Functions of blood:

1. Transport of respiratory gases:

Blood carries oxygen from the lungs to the tissues. It also carries carbon dioxide from the tissues to the lungs.

2. Transport of nutrients:

Absorbed in the small intestine enter the blood capillaries. Blood carries these nutrients and distributes them to all parts of the body.

3. Transport of waste products:

Waste products of the body, such as urea, uric acid, etc., are carried by blood to the excretory organs.

4 . Regulation of water content of cells:

Blood regulates the water content of the cells when the water content in cells increases, blood takes up the excess amount of cellular water. Blood provides water to cells when they need it.

5. Regulation of body temperature:

Increased body temperature resulting from the excess respiration of a particular tissue is equalized by circulation of blood.

6. Defence against infection:

Blood protects the body against infection.

7. Prevention of bleeding:

Clotting blood prevents excess bleeding.

Blood Vessels:

Three types of blood vessels, namely, arteries, veins and capillaries, are involved in blood circulation. They are all connected to form one continuous closed system.


The arteries are wide, elastic and thick-walled vessels as they carry blood away from the heart to the limbs and organs of the body. They have thick, elastic walls to withstand the high pressure of the blood emerging from the heart.


Veins bring back blood from the tissues and organs to the heart. The blood in veins flows under less pressure than that in arteries. Therefore, veins do not have thick walls. But veins can accommodate more blood. Veins have valves that allow blood to flow in one direction only.


Arteries branch out into smaller and thinner blood vessels called arterioles. These divide into still smaller vessels to provide blood to all the cells. The thinnest blood vessels are called capillaries. Their walls have just one layer of squalors cells.

These walls are permeable, so that water and dissolved substances pass in and out, exchanging oxygen, carbon dioxide, dissolved nutrients and waste products with the tissues around the capillaries. The capillaries form a dense network, reaching out to each and every part of the body. The flow of blood is very slow in capillaries. They join to form venules and veins, which return blood from organs and tissues to the heart.

The human heart:


The heart is a muscular, conical and dark red organ that plays the role of a pump in the circulatory system. Its pumping action maintains the circulation of blood.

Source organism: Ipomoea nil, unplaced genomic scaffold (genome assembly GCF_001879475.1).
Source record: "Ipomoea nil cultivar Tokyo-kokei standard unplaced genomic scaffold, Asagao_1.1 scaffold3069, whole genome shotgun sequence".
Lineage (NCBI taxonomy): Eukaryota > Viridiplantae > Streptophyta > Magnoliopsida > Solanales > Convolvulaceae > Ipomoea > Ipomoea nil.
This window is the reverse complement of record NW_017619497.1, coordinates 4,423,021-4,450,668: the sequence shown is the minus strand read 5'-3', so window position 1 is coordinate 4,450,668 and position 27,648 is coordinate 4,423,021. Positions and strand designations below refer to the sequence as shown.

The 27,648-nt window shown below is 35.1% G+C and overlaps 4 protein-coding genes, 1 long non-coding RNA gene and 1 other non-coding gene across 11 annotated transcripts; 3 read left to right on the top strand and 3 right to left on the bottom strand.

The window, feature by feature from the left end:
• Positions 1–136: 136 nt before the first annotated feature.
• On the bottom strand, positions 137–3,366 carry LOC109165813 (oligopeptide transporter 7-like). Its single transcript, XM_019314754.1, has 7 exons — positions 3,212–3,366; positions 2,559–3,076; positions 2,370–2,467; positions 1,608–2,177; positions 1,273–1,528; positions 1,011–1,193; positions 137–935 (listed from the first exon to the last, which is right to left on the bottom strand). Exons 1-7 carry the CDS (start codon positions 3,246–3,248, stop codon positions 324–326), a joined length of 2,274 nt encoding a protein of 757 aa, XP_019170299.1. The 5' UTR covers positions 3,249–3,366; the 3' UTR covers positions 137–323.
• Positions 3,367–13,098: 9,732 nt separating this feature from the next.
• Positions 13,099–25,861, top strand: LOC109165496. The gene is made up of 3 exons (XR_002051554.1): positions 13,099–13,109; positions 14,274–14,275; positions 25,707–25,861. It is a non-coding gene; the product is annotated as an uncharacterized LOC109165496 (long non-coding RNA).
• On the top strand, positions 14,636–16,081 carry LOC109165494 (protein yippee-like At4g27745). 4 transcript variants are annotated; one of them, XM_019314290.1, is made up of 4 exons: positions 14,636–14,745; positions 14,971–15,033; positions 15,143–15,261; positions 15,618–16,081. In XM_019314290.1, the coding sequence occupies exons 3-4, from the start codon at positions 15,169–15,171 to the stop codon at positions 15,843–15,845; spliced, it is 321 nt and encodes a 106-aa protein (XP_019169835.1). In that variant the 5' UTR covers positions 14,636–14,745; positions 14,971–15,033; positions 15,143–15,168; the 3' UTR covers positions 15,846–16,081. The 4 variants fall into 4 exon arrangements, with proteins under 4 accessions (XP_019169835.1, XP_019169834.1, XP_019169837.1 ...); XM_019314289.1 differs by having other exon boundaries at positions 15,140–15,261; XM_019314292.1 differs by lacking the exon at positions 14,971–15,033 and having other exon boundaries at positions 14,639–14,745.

In man, the heart weighs about 0.43 per cent of the body weight. It is located in the middle of the thoracic cavity, but its apex is tilted towards the left side. The heart is enclosed in the pericardium, a tough, inflexible membrane. Between the heart and the pericardium is a fluid which reduces the friction produced during heartbeat.

The heart is made up of cardiac muscles. These muscles contract with considerable force, squeezing the blood out into the arteries. The heart beats nonstop throughout one’s life. It is due to the rhythmic contraction and relaxation of the heart muscles. There are four chambers in the heart—two atria, with thin walls, and two ventricles, with thick walls.

Working of the heart:

Blood from different parts of the body comes to the right atrium when it expands. This impure blood is brought from the upper part of the body through the superior vena cava and from the lower part of the body through the inferior vena cava.

As the right atrium contracts, the blood goes to the right ventricle, which dilates. The atrioventricular aperture is closed by a valve after the blood transfer. Valves prevent the backflow of blood when the atria or ventricles contract.

When the right ventricle contracts, the blood is forced out to the lungs for oxygenation through the pulmonary artery, guarded by another valve. In the lungs, there is an exchange of oxygen and carbon dioxide. After the blood has received oxygen from the lungs and given off carbon dioxide, the oxygenated blood returns to the left atrium.